The presentational slide show is not a new idea. From text printed or handwritten onto acetates for an overhead projector, to the same text typed into a PowerPoint presentation, perhaps with the odd brightly coloured piece of clipart dropped in for good measure. As you click through from one slide to another only slightly different, you have to put more of yourself in, to give the show more of your energy and your belief in what it is that you're trying to say, in order to stop minds from wandering away behind eyes that feign to watch. Let's be honest, shall we? This conventional approach to a presentation isn't exactly thrilling, and it can be hard work ensuring that it shows both the subject and yourself in a positive light.

Of course, you might be the gifted orator who can make a success of this; but even then, though you'll still want to make it lively, wouldn't life be easier if the presentation itself could get the audience involved right away? If it could draw them in rather than put them to sleep, support rather than resist you as you work your magic? Or, if such skills aren't your strong point, it might improve matters significantly if your slideshow can captivate viewers on your behalf.

Fortunately, newer editions of PowerPoint can do an awful lot more than just static text and images. It offers a world of options to transform the visual appeal of your presentations, to make sure that the focus of your audience stays on you and your subject.

A Vital Presentation

Pete is a programmer. He runs a small team of IT professionals, and is preparing a tender to produce a new IT system for a public sector organisation. To this end, he needs to make a presentation to management about his tender, clearly outlining the processes involved, specifications and capabilities of the finished product, benefits to the organisation, budget and schedule. Moreover, though, he also needs a presentation that impresses and engages his audience, particularly as he's selling his company's services in computing. A presentation that isn't sufficiently impressive would no doubt leave management wondering whether his team is also incapable of producing sufficiently impressive software. Pete can put together the informative text and images, but to give the show a dynamism and style to involve his audience, he augments it all with SmartArt.

SmartArt - included as standard with PowerPoint 2007 - offers a wide range of basic templates for enhancing text. For example, where Pete has a list of stages that the development process will work through, SmartArt can convert this into a clear and attractive flow chart; or where he has a breakdown of costs, SmartArt can highlight each cost and connect it to its cause. These templates are fully flexible, too - as well as offering many different types of visualisation, whatever you choose can be altered to your heart's content. Font faces and sizes, the colour and shape of any highlighting or boxes, the overall style of an individual slide or of the presentation as a whole, anything can be changed.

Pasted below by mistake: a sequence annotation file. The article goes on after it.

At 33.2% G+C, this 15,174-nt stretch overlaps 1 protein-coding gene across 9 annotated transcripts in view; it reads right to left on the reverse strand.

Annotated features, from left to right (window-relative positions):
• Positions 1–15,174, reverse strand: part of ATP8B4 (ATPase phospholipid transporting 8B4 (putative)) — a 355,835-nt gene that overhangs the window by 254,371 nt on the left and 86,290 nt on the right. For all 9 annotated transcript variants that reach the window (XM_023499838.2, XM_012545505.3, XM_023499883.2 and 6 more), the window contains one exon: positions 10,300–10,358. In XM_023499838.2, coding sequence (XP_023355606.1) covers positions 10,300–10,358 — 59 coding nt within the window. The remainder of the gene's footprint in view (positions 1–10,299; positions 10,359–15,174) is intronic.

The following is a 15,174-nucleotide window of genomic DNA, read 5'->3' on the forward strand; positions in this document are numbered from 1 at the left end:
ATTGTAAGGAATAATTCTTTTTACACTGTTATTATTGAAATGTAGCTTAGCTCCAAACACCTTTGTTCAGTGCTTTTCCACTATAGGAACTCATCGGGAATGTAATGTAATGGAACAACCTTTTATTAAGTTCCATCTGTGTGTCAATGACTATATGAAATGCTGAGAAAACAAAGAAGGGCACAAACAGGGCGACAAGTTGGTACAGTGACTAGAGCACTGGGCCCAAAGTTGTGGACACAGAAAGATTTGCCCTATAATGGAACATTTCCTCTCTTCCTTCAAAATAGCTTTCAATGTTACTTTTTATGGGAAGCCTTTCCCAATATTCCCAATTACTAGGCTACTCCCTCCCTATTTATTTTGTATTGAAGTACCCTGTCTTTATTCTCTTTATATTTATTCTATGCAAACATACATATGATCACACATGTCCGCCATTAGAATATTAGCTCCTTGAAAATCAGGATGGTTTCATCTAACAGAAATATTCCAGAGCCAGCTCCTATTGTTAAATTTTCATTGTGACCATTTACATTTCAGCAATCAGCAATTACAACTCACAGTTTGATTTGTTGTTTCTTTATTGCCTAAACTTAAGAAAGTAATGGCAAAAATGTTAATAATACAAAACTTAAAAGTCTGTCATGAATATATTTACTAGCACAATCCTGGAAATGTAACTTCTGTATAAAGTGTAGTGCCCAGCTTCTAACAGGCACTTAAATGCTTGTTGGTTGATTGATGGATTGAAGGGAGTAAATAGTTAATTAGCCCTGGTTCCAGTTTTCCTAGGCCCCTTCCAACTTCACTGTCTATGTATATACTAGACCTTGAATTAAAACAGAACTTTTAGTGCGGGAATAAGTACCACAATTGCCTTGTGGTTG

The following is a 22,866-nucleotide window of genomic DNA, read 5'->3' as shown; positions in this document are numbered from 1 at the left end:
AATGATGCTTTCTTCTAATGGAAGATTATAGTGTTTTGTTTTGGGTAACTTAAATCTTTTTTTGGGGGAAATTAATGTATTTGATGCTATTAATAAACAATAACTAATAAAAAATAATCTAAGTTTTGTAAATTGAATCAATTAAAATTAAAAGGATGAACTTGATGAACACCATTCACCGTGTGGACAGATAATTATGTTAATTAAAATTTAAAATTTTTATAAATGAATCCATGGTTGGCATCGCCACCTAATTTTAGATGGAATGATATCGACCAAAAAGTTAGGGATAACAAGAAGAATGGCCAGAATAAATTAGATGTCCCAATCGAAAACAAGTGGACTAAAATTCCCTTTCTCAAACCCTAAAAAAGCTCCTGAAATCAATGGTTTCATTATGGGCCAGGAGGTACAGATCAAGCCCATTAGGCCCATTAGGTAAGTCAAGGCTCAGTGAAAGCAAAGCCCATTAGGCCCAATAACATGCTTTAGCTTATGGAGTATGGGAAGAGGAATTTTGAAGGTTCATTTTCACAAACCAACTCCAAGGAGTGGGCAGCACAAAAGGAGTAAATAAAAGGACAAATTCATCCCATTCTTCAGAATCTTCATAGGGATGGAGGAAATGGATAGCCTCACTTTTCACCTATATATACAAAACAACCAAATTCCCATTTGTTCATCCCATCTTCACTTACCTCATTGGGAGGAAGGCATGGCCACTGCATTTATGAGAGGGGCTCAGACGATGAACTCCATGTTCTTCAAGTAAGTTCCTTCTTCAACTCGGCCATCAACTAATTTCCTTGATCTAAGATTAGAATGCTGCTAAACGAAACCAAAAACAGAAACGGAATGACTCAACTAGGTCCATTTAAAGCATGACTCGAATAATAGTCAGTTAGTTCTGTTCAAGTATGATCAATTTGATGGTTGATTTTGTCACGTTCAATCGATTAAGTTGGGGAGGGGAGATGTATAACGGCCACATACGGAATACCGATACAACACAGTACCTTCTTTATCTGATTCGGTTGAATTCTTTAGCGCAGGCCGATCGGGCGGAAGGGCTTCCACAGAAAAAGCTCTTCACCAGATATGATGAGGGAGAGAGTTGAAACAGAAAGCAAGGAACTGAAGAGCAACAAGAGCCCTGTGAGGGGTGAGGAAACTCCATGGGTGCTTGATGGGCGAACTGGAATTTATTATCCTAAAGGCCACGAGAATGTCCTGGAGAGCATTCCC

What's more, the first half of the tool's name can make life so much simpler for Pete in producing his presentation; it is, as it says, smart, so you can spend time on more pressing issues. Once the style of your diagram has been chosen, PowerPoint automatically fits your text into image, adjusting size and positioning to fit. So, where Pete is forming a SmartArt flow chart to illustrate the development process, all he needs to do is to put the text items into a list, and the software will do the rest, making sure that each point is in its right place in the chart. And if there's an item that Pete particularly wants to highlight, he can alter colours and shapes for that item independently of the rest of the chart - or he can enlarge it, and PowerPoint will automatically adjust the sizes of everything else in the chart to make sure that it all continues to fit. Pete can then, simply by clicking one button, animate the chart, so that each step can fade in as and when he wants it to.

Getting the Most from PowerPoint

In a situation like Pete's, a presentation that is as involving as it is informative can make the difference between success and failure, between moving your business up to a new level or seeing it slide backwards. Given the versatility of PowerPoint, it would seem neglectful not to make the most of it, and of the advantages it can give your enterprise. A short training course can help you exploit the software to its full potential, so that when you need to make that all important presentation, all the power of PowerPoint is at your fingertips.